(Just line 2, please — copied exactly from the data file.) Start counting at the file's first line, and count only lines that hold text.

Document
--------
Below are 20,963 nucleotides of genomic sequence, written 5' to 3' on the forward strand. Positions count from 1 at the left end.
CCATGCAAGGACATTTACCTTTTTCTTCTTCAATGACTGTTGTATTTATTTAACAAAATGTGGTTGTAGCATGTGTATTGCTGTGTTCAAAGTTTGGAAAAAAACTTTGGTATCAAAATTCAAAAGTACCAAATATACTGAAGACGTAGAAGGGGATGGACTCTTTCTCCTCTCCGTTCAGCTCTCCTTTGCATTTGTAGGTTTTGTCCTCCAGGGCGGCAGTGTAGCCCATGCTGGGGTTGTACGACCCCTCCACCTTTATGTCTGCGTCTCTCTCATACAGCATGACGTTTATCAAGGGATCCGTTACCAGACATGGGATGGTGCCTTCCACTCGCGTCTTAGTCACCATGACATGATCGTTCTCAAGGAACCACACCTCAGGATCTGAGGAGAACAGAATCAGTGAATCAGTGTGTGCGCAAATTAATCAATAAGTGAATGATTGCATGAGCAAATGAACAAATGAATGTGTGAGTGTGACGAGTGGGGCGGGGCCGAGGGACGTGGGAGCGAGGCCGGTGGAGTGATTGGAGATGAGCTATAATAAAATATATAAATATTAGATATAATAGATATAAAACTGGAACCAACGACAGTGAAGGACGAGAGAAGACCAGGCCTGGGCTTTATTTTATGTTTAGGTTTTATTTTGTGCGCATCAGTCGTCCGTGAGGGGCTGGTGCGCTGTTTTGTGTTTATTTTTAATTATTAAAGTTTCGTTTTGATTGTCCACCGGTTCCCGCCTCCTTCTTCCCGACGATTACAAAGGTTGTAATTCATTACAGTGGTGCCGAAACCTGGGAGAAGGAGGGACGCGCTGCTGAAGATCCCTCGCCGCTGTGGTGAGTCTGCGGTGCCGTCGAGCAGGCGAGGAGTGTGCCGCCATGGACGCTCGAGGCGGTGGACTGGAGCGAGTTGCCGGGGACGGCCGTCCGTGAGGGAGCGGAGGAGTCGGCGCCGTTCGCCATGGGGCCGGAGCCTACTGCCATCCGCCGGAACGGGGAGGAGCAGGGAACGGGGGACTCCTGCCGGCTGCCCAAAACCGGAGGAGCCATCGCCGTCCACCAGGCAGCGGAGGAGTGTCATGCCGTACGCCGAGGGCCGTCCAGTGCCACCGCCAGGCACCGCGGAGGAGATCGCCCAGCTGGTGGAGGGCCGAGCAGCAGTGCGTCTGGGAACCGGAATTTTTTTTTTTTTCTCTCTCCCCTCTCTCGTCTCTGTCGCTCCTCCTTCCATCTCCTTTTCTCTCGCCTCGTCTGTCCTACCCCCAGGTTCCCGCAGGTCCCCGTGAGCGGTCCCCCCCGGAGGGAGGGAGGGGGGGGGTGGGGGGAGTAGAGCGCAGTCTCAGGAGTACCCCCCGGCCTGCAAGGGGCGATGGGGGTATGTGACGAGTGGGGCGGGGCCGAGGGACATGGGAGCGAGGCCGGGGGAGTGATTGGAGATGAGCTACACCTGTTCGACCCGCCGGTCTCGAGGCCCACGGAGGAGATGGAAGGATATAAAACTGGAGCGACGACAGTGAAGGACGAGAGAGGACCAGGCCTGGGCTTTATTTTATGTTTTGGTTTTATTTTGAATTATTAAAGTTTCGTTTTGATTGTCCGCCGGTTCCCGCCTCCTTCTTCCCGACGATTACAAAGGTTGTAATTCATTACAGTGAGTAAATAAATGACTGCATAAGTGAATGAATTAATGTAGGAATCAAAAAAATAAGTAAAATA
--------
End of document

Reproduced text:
CCATGCAAGGACATTTACCTTTTTCTTCTTCAATGACTGTTGTATTTATTTAACAAAATGTGGTTGTAGCATGTGTATTGCTGTGTTCAAAGTTTGGAAAAAAACTTTGGTATCAAAATTCAAAAGTACCAAATATACTGAAGACGTAGAAGGGGATGGACTCTTTCTCCTCTCCGTTCAGCTCTCCTTTGCATTTGTAGGTTTTGTCCTCCAGGGCGGCAGTGTAGCCCATGCTGGGGTTGTACGACCCCTCCACCTTTATGTCTGCGTCTCTCTCATACAGCATGACGTTTATCAAGGGATCCGTTACCAGACATGGGATGGTGCCTTCCACTCGCGTCTTAGTCACCATGACATGATCGTTCTCAAGGAACCACACCTCAGGATCTGAGGAGAACAGAATCAGTGAATCAGTGTGTGCGCAAATTAATCAATAAGTGAATGATTGCATGAGCAAATGAACAAATGAATGTGTGAGTGTGACGAGTGGGGCGGGGCCGAGGGACGTGGGAGCGAGGCCGGTGGAGTGATTGGAGATGAGCTATAATAAAATATATAAATATTAGATATAATAGATATAAAACTGGAACCAACGACAGTGAAGGACGAGAGAAGACCAGGCCTGGGCTTTATTTTATGTTTAGGTTTTATTTTGTGCGCATCAGTCGTCCGTGAGGGGCTGGTGCGCTGTTTTGTGTTTATTTTTAATTATTAAAGTTTCGTTTTGATTGTCCACCGGTTCCCGCCTCCTTCTTCCCGACGATTACAAAGGTTGTAATTCATTACAGTGGTGCCGAAACCTGGGAGAAGGAGGGACGCGCTGCTGAAGATCCCTCGCCGCTGTGGTGAGTCTGCGGTGCCGTCGAGCAGGCGAGGAGTGTGCCGCCATGGACGCTCGAGGCGGTGGACTGGAGCGAGTTGCCGGGGACGGCCGTCCGTGAGGGAGCGGAGGAGTCGGCGCCGTTCGCCATGGGGCCGGAGCCTACTGCCATCCGCCGGAACGGGGAGGAGCAGGGAACGGGGGACTCCTGCCGGCTGCCCAAAACCGGAGGAGCCATCGCCGTCCACCAGGCAGCGGAGGAGTGTCATGCCGTACGCCGAGGGCCGTCCAGTGCCACCGCCAGGCACCGCGGAGGAGATCGCCCAGCTGGTGGAGGGCCGAGCAGCAGTGCGTCTGGGAACCGGAATTTTTTTTTTTTTCTCTCTCCCCTCTCTCGTCTCTGTCGCTCCTCCTTCCATCTCCTTTTCTCTCGCCTCGTCTGTCCTACCCCCAGGTTCCCGCAGGTCCCCGTGAGCGGTCCCCCCCGGAGGGAGGGAGGGGGGGGGTGGGGGGAGTAGAGCGCAGTCTCAGGAGTACCCCCCGGCCTGCAAGGGGCGATGGGGGTATGTGACGAGTGGGGCGGGGCCGAGGGACATGGGAGCGAGGCCGGGGGAGTGATTGGAGATGAGCTACACCTGTTCGACCCGCCGGTCTCGAGGCCCACGGAGGAGATGGAAGGATATAAAACTGGAGCGACGACAGTGAAGGACGAGAGAGGACCAGGCCTGGGCTTTATTTTATGTTTTGGTTTTATTTTGAATTATTAAAGTTTCGTTTTGATTGTCCGCCGGTTCCCGCCTCCTTCTTCCCGACGATTACAAAGGTTGTAATTCATTACAGTGAGTAAATAAATGACTGCATAAGTGAATGAATTAATGTAGGAATCAAAAAAATAAGTAAAATA